THE END

Tuesday, 15 December 2009

Stitching up the Sewing Project

When I last wrote about this on 12th October, the project was in its early stages. Now it is nearly complete. It's been a perfect equilibrium between intriguing, heartening, frustrating and infuriating.

All of our final visits went fairly well because I warned them in advance through handwritten notes (delivered via the usual fluidities of the Rupununi Cowboy Express) with individual’s names on them.

Some of the complications of the project were never solved. Sand Creek is still utterly innocent of any plans to build the long-awaited sewing centre. They are also the only village that complained that they did not get their fair share. ‘Fair share’, that is, of a free gift for which they had done nothing, with no strings attached. My child-id is very tempted to rush back there and rip the carefully selected supplies out of their ungrateful and petulant hands. My adult-ego recognises that it takes a lot of high-handed outside interventions, a lot of white parachutists, to create an atmosphere like that. (Still want to slap something, though!)



I have written into the final report a collaborative workshop next Spring, when two women from each village would have transport paid to come together for two days and discuss how best to run their sewing centres. I hope the funders agree to it. The village women will do a better job together than I could, going round running 'group management training'.
Village One, who passionately wanted everything, got it.



Village Two (The Privileged) got only dregs but remain positive.


Village Three got most things and will get their requested training too.


Village Four got parts to repair the existing machine instead of a new one.



Village Five got several new machines to help them create their new generation of seamstresses.


And Village Six got quite a lot and then complained.



Dependency culture is a massive curse here. In the Pakaraima mountains apparently it is even worse. Don’t get me wrong. Money is good. Donors are generous and to be applauded. But I am SO glad that I do not spend most of my time implementing funding projects! I WOULD eventually slap someone!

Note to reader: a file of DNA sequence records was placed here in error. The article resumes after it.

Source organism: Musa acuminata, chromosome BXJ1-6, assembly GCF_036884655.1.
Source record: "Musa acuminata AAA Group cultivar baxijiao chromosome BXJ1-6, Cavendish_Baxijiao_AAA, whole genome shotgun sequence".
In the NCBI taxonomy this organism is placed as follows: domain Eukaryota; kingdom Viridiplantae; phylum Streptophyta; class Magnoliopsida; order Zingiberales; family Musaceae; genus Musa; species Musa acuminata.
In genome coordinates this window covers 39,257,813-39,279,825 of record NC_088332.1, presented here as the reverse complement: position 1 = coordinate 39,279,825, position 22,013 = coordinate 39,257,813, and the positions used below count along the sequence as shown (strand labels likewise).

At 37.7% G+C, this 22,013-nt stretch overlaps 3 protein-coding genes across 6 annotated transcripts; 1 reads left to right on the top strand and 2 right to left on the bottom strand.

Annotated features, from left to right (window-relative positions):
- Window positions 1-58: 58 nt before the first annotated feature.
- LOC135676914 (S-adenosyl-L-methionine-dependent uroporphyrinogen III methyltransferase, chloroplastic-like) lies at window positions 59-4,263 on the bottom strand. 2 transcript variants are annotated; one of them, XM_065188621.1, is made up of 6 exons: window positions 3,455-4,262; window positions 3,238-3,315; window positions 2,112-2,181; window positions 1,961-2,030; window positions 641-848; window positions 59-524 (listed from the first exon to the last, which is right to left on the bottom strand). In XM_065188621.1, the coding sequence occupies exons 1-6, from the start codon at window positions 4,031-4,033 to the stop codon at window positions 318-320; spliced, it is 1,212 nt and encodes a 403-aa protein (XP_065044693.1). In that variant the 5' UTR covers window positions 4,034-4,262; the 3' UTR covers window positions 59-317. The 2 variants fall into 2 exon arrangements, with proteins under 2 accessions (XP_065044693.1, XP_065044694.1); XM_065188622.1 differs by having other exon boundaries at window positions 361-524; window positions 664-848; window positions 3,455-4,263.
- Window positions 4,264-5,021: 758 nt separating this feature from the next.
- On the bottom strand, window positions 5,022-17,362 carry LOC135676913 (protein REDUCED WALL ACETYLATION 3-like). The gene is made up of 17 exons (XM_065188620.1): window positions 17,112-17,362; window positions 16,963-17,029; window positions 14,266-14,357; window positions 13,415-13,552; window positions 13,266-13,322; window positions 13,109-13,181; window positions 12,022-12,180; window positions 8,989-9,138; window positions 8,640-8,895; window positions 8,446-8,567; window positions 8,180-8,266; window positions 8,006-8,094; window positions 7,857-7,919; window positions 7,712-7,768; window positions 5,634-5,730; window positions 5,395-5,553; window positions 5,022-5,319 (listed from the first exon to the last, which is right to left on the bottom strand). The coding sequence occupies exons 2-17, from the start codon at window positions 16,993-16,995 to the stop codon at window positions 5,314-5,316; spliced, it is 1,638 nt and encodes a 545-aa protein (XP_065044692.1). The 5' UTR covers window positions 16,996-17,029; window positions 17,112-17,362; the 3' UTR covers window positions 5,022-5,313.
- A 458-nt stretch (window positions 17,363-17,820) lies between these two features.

Monday, 14 December 2009

Invisible Privileges

Margaret Thatcher believed she had pulled herself up by her own bootlaces and she owed none of her success to anyone else. Arrant nonsense. Pull hard on cheap bootlaces and they snap. It’s one of the most pernicious threads that you can find woven into the fabric of every self-justifying perspective- the idea of the meritocracy which starts at birth, and which makes all the world’s injustices fair and reasonable to some smug git somewhere. We in a Western democracy may not be born on to a level playing field, but at least we’re on the pitch at all.

Why do we tend to believe that we deserve our blessings when we have them, but never our sufferings?

I think it’s when our privileges are invisible to us that we find it so hard to be grateful. One of the invisible privileges of life in Aishalton, for example, is that I am not ‘a woman’, I’m me, Sarah the development worker. I don’t get any hassle except the occasional smiley catcall up at Burning Hills. I didn’t even notice that as a privilege until I went to Georgetown last month.

Here are a few of the privileges that I have understood retrospectively about being a Westerner.
In Britain, I never had to perform tasks I was bad at. I missed out on the humility (humiliation?!) of playing the guitar in concerts (playing?!- imagine a cockroach running up and down a badminton racquet. 'Scritch sss- scritch sss- scritch scritch'). Of running training in fields about which I know little.

Throughout our time here, we know that we can always leave. I remember a British politician living on the minimum wage for the seven weeks of Lent, and proudly discovering that, whilst it was not easy, he could manage fine. I wonder if he kept accounts in the weeks before and after? I wonder did he buy any clothes, any furniture, any trips to the dentist? I wonder about his social calendar before and after too. I would bet that he went to at least one big public entertainment (play, opera or football match depending on proclivity) within a week of finishing that. He seemed blind to the stamina that comes with temporariness. Poverty is not primarily about limited money- it’s about insecurity and fragility, the tedium, powerlessness, debt, and most of all, a sense that it will never ever get better. I am anxious when the well runs dry, but not despairing anxious. It’s novelty anxiety.

Cheap groceries. It’s such a shock to live in a country of low salaries, in a village where hardly anyone has any formal employment, and pay AT LEAST double for every single item. 'Tesco value'-quality pop for £1.50. Rubbish shampoo that makes your hair squeak for £3. A can of tomatoes for over £1. In a way I knew this, but it’s so blatant. We watch the film “Amazing Grace” with pride, thrilled at the abolition of slavery, as though we don’t have slaves, because all of the people who make our lives cheap and simple are invisible to us.